Alpine plan significant updates in Imola, Baku and Silverstone

AustralianGP, Melbourne - Alpine - Esteban Ocon, Pierre Gasly.

Alpine entered this year’s Championship with the aim of closing the gap to the front-runners and creating distance from the midfield pack. Before Aston Martin’s 2023 resurgence with the AMR23, Alpine saw Red Bull, Ferrari and Mercedes as the teams to aim for.

However, the team’s mission of consolidating 4th in the standings already looks to be failing – thanks to the huge leap forward made by Aston Martin. In the first two races, the French team actually found itself defending from the likes of McLaren, Alfa Romeo, Williams and Haas.

Alpine’s threat to Ferrari, Mercedes, and indeed Aston Martin was virtually non-existent, without even mentioning the gap to the dominant Red Bull

Thankfully for Alpine, the Australian Grand Prix restored confidence in Enstone, with team showing its highest level of performance in 2023 – despite failing to secure any points.

Ocon and Gasly collided on the last restart, throwing away a strong result and allowing McLaren to overtake them in the standingsThe team now has a three-week break before returning to action in Baku, which represents an opportunity to bounce back.

Gasly optimised DRS to stay in Sainz’s slipstream, but Alpine is still several tenths away from challenging the top teams.

In Australia, Pierre Gasly’s race was impressive from the outside. The Frenchman had no problem following Carlos Sainz’s Ferrari SF-23 for most of the race, with pace that surprised Alpine themselves:

“We need to understand why the pace was so good because the car hasn’t changed since Jeddah,” commented team principal Otmar Szafnauer.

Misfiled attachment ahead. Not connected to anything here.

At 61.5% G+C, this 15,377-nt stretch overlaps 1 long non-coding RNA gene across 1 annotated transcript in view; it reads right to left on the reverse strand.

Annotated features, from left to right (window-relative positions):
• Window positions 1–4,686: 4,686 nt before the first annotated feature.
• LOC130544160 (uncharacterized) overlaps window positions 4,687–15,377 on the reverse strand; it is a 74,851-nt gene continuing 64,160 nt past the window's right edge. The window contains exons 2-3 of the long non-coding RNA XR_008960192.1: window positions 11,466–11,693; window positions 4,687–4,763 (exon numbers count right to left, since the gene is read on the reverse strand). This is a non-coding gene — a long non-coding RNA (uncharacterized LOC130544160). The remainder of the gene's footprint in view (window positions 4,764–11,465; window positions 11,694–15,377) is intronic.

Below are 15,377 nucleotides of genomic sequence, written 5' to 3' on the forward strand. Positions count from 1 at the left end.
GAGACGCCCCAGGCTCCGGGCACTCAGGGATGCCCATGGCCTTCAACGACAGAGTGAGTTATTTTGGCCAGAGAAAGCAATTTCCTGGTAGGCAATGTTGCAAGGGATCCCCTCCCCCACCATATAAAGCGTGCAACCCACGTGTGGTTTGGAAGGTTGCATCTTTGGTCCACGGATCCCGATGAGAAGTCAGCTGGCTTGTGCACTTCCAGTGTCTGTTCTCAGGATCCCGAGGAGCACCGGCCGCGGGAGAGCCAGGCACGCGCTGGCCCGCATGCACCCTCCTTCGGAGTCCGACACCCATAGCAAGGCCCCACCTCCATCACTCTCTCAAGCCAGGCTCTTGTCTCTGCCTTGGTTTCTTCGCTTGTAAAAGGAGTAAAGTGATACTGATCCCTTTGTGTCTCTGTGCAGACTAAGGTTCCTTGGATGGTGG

Gasly can certainly be praised for utilising DRS – worth an average of 7-tenths in Australia – so effectively at Albert Park. However, there are still other weaknesses for Alpine to address.

AustralianGP, Melbourne;  Ferrari SF-23, Carlos Sainz 55 - Alpine A523, Pierre Gasly 10

Taking his teammate Esteban Ocon as a comparison, although this is somewhat dubious because of their two very different races in Australia, two important data points emerge:

Pierre Gasly gained 1 second in DRS zones but ended up losing most of this advantage in the low-speed corners, especially the last sector, thanks to the Ferrari SF-23’s turbulent air.

Thus, at the end of the lap, the time difference between the two Alpine drivers was about 1-2 tenths in Gasly’s favour, with a huge loss of performance in the low-speed sections.

Alpine A523 - Pierre Gasly, Esteban Ocon

In the final stages, the Frenchman lost out on DRS from the Spaniard – which saw his performance collapse, losing by 8 tenths per lap compared to Sainz in the last laps before the final Safety Car (and subsequent red flag). 

Gasly lost the advantage on the straight, and in addition, he fell somewhat off ‘the cliff’ with his tyre life. Still, from the data, it is clear Gasly gained time in the final sector when he was further behind Sainz, gaining an average of 5-7 km/h in various corners – especially in those of medium speed. 

As we have already reported, these 2023 cars have returned to producing more harmful dirty air, more heavily influencing the performance of those who follow.